Even Poland, which has no fondness for Russia, saw fit to do better than the Germans.  The Gazeta Wyborcza this morning splashed across its home page a picture of Lech Walesa and the revelations of how the former president was likely a police informer for much of his life. And yet the paper also posted a small notice on the home page about Vladimir Putin’s televised address which takes you to an ‘inside’ article on the pending ceasefire in Syria. The report is dry but informative.

Meanwhile, In France both leading centrist, Le Monde and Le Figaro, presented  articles on the ceasefire announcement in their morning editions. They are factual and almost impartial. They do not go into the question of the basis for American-Russian cooperation. Instead, they weigh the possibilities of the deal’s working given the failure of the latest conference of the International Syrian Support Group in Munich to produce results on the ground. 

In the United Kingdom, the Times of London and the tabloid Daily Mirror both had no coverage and The Financial Times had coverage similar in nature to the French dailies. Meanwhile, The Guardian was odd man out with an in-depth article by Patrick Wintour, their Diplomatic Editor, posted today at 1.00 am British time.

Wintour stresses the key role of the United States and Russia as brokers and guarantors of the pending ceasefire, which he expects will make all the difference in its viability. He describes in full the implementation arrangements agreed between them.

One interesting feature of the Wintour’s article is that it is accompanied by a click-on one minute video excerpt from Vladimir Putin’s televised address with English subtitles. The editors have cleverly chosen precisely the most meaty section of Putin’s presentation, his description of the architecture of implementation agreed with the Americans.

The second remarkable point in Wintour is his choice of words to describe what has just transpired:  an “agreement brokered between the two superpowers….”   In his many recent public appearances, Vladimir Putin has explicitly denied Russia’s aspirations to be reckoned as a superpower.  However, the reality of the present situation in Syria speaks for itself to savvy observers.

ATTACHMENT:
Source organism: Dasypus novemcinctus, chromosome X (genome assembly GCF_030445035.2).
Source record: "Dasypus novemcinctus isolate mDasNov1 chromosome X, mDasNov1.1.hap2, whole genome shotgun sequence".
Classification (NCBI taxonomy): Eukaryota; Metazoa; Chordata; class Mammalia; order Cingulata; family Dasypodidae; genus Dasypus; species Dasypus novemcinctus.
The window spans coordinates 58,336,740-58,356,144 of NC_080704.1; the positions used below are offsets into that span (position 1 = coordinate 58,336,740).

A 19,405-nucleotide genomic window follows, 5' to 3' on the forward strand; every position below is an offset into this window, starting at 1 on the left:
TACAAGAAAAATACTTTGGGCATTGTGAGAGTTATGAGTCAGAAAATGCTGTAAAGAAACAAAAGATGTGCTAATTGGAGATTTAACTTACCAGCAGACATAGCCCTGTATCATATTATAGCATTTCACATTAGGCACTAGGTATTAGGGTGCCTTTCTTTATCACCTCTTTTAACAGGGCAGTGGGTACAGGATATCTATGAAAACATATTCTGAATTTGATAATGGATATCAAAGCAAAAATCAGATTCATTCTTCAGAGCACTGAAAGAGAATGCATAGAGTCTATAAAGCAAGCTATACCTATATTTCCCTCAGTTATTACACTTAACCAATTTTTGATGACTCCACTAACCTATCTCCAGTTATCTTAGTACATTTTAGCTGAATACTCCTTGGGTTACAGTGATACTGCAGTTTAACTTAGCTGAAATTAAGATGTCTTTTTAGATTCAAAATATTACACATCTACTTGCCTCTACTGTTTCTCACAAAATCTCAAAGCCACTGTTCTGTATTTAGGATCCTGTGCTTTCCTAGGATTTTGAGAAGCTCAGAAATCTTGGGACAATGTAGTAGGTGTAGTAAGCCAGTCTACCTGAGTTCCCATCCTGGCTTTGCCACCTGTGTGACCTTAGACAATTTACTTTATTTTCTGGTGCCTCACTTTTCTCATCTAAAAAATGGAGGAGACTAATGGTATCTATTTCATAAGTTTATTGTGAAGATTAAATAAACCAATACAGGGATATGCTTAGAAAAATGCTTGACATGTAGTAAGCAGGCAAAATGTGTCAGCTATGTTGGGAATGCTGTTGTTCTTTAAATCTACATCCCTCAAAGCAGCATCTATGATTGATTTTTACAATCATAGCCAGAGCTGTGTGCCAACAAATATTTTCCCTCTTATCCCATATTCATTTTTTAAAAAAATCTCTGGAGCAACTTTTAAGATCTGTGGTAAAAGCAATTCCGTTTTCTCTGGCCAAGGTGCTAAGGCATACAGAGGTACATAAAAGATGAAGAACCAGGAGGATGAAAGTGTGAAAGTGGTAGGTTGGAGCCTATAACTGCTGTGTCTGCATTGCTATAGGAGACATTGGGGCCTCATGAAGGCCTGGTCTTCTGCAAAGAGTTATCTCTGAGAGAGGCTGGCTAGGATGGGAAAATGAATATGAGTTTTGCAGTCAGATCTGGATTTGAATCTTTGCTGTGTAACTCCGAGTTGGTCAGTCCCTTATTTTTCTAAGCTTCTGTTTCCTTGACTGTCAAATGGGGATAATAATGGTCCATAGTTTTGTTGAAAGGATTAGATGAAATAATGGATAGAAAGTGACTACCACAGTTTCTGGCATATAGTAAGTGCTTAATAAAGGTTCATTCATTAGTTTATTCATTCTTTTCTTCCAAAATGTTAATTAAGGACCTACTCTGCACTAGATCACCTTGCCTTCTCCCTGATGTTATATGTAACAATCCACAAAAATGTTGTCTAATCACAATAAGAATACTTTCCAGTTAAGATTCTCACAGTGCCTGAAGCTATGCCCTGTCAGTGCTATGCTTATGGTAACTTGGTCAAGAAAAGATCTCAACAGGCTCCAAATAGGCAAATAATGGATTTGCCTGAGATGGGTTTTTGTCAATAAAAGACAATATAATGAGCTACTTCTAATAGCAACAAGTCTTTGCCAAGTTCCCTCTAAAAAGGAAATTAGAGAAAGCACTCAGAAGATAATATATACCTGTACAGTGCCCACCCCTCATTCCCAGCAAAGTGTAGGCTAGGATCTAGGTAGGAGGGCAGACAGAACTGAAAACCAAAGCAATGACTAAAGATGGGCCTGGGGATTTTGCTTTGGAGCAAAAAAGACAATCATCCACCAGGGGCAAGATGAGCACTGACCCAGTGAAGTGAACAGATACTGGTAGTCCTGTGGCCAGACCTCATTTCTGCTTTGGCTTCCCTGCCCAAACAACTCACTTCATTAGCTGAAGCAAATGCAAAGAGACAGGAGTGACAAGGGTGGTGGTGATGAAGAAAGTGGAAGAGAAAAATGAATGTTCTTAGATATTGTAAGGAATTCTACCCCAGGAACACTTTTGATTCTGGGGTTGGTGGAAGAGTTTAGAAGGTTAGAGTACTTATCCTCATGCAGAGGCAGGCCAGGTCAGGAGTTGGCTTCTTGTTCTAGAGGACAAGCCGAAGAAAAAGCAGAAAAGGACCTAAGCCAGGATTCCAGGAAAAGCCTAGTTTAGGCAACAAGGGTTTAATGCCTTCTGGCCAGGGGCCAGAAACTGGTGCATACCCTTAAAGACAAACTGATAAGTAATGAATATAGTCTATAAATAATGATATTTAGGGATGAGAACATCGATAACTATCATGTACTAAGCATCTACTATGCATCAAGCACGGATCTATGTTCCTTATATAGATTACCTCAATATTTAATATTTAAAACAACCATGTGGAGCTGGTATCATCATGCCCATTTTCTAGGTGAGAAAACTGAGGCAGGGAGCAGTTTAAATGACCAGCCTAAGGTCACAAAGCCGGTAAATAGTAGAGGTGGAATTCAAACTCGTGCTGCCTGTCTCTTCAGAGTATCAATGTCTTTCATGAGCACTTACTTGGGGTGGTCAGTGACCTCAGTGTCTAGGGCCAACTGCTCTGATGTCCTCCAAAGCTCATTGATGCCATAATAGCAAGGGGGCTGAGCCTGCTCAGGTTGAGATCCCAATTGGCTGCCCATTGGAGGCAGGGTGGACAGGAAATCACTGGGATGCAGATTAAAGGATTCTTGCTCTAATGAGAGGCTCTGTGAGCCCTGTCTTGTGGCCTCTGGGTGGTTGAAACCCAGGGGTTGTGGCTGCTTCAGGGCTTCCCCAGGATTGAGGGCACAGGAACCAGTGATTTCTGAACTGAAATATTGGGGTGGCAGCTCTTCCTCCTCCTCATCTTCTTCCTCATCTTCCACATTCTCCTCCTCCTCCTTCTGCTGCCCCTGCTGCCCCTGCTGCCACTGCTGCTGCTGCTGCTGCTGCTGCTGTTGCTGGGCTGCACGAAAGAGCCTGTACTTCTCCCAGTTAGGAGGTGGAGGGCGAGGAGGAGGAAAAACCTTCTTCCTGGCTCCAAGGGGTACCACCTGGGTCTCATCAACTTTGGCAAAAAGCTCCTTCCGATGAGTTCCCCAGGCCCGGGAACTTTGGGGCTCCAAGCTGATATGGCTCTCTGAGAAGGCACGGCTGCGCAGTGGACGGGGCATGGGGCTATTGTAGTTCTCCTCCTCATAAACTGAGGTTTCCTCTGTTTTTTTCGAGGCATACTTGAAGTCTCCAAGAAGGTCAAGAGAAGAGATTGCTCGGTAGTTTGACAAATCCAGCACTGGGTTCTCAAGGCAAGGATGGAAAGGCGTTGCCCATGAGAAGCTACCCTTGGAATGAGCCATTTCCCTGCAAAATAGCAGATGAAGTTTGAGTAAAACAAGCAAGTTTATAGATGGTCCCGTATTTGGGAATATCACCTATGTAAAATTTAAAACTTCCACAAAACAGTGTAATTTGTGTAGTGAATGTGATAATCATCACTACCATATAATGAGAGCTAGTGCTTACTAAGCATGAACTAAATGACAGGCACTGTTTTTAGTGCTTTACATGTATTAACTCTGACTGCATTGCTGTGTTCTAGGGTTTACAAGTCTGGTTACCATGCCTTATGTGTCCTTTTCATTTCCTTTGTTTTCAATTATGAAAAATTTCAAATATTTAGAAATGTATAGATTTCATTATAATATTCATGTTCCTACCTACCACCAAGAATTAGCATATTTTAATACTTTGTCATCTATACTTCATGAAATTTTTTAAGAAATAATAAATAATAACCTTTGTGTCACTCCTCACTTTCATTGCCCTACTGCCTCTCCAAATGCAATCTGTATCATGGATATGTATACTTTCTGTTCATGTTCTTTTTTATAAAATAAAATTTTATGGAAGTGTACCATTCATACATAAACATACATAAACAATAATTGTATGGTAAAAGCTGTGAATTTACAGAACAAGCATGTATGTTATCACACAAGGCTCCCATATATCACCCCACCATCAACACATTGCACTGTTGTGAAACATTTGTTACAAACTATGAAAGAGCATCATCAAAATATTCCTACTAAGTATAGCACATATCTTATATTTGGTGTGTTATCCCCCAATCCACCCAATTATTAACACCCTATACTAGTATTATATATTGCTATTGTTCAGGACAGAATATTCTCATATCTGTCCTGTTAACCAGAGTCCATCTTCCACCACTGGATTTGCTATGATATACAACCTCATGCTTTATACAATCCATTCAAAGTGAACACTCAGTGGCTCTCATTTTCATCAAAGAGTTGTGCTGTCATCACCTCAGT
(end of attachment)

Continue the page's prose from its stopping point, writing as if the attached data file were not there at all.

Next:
The speed and depth of Wintour’s article, written and posted within a few hours of Putin’s televised address shows that the real issue driving mainstream news coverage in the USA and in Europe has been journalistic independence or the absence of it.

In this regard, it bears mention that The Guardian has had above-average volume of coverage of Russia-related issues ever since the start of the West-Russia confrontation two years ago. Its reporters and reports have never fit a clear mold as regards blame allocated to the parties in conflict.

Its greater claim to attention in this period came from its defense of Edward Snowden and participation in the publication of his trove of documents on US intelligence abuses. As Wikipedia notes, “The Guardian was named newspaper of the year at the 2014 British Press Awards, for its reporting on government surveillance.” 

The Guardian had a long tradition as the favorite read of British educators and intellectuals in its former incarnation as The Manchester Guardian. Its independence and daring is partly explained by its financing from a trust. Today it is one of the few major world newspapers to provide unlimited unpaid access to its news and features. This may explain why The Guardian was cited in October 2014 as having the fifth most widely read online edition in the world, with 42.6 million readers.


G. Doctorow is the European Coordinator, American Committee for East West Accord, Ltd. His latest book Does Russia Have a Future? was published in August 2015.